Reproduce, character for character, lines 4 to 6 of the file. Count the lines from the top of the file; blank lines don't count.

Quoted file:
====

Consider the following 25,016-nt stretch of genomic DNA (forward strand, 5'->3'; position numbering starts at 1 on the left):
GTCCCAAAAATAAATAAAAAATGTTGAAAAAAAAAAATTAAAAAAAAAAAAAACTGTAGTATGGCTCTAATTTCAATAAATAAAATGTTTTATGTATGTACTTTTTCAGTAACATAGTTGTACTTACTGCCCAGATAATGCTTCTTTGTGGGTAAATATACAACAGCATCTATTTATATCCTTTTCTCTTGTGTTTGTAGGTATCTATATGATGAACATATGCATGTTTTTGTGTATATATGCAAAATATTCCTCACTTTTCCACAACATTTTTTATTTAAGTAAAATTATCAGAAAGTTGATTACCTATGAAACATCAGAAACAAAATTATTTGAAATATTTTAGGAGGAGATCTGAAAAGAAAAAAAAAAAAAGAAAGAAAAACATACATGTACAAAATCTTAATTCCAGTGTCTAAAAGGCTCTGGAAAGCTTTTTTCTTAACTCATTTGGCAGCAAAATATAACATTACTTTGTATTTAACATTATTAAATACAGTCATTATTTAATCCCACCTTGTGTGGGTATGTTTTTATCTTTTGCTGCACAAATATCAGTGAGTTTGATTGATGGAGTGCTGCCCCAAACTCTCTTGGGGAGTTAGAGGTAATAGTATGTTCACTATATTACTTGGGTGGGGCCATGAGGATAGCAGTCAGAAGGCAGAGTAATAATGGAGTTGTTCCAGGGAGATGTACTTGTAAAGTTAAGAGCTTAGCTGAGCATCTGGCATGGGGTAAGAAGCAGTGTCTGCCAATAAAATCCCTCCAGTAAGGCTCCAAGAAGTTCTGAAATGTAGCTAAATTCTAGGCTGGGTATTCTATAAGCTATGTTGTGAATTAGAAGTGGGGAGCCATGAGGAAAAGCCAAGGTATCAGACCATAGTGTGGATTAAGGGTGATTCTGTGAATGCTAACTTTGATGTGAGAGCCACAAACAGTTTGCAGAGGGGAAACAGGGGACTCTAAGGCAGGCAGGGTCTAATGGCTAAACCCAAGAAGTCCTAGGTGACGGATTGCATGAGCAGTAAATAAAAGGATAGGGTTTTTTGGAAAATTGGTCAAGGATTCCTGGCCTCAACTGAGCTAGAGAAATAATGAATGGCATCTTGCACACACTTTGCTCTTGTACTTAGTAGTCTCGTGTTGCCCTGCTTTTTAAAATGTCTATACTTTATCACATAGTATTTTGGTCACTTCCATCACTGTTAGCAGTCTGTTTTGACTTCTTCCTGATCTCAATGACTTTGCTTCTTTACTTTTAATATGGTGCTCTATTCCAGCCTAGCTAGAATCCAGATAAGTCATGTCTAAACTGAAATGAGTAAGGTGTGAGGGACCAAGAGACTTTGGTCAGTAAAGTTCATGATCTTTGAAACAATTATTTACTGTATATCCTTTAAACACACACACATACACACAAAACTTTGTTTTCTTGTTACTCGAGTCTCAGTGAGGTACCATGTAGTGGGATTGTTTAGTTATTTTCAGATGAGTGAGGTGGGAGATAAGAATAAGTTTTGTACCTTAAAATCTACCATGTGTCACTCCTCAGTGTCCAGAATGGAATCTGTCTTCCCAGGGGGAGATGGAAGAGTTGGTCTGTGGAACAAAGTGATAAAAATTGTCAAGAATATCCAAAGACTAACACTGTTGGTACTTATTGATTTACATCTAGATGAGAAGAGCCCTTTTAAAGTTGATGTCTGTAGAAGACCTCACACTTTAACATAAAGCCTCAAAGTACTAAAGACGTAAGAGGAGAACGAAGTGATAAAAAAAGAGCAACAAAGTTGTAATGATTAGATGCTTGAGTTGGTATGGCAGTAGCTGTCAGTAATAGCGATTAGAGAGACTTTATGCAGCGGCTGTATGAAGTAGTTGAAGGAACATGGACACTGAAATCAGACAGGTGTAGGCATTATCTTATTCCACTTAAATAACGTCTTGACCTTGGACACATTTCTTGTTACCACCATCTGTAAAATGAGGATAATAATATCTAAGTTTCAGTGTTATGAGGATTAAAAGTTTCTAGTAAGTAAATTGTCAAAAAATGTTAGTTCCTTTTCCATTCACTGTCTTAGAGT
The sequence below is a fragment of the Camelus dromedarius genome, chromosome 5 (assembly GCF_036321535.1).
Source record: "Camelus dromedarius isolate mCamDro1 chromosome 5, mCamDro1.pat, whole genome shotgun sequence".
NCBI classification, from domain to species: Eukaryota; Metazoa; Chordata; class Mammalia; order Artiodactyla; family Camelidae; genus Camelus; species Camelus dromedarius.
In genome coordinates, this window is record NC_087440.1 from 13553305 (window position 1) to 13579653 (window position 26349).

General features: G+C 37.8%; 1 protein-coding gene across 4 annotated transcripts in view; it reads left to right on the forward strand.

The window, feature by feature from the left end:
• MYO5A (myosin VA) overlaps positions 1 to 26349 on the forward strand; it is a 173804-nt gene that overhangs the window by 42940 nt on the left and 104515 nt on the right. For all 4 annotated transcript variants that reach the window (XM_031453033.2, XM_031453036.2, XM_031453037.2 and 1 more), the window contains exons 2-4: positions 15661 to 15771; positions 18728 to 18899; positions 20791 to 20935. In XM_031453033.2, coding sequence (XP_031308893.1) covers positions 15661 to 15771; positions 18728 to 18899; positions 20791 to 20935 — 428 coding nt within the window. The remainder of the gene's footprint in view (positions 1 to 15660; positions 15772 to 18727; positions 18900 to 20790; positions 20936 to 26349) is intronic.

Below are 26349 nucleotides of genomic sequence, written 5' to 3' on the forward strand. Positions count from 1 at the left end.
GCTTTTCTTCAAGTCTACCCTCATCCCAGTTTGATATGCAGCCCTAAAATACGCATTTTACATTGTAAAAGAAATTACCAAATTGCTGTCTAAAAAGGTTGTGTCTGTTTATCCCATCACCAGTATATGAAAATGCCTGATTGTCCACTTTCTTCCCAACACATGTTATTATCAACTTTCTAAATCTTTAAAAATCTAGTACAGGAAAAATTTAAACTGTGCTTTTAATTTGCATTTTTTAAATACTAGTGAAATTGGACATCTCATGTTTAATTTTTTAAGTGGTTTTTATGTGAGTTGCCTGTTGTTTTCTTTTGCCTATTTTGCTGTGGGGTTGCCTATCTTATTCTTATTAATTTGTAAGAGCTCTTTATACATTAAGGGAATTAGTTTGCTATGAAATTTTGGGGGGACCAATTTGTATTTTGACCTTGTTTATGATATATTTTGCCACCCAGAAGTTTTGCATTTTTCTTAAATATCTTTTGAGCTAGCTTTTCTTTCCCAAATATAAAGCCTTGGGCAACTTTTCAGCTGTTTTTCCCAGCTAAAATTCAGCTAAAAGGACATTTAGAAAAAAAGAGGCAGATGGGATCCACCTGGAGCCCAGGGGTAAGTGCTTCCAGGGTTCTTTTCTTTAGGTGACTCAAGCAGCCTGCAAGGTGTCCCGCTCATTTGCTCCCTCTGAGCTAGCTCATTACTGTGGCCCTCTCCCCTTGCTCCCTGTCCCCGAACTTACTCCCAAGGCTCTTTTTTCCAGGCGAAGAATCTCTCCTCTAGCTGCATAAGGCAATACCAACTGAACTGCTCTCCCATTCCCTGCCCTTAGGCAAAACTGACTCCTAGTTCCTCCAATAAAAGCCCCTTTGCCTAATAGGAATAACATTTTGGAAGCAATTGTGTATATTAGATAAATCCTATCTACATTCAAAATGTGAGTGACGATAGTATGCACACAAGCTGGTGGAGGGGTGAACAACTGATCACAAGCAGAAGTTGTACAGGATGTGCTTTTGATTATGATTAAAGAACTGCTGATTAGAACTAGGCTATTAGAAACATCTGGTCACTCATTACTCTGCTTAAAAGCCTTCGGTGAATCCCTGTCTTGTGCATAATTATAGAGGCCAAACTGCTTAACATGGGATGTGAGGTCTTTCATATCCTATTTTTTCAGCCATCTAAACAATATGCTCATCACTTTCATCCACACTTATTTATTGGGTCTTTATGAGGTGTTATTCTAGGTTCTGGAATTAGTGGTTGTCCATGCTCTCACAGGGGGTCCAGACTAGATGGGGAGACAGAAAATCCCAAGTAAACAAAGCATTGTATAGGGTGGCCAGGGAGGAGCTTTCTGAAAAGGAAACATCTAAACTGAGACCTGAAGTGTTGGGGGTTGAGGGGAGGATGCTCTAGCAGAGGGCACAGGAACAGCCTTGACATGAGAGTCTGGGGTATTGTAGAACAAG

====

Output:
Source record: "Camelus dromedarius isolate mCamDro1 chromosome 5, mCamDro1.pat, whole genome shotgun sequence".
NCBI classification, from domain to species: Eukaryota; Metazoa; Chordata; class Mammalia; order Artiodactyla; family Camelidae; genus Camelus; species Camelus dromedarius.
In genome coordinates, this window is record NC_087440.1 from 13553305 (window position 1) to 13579653 (window position 26349).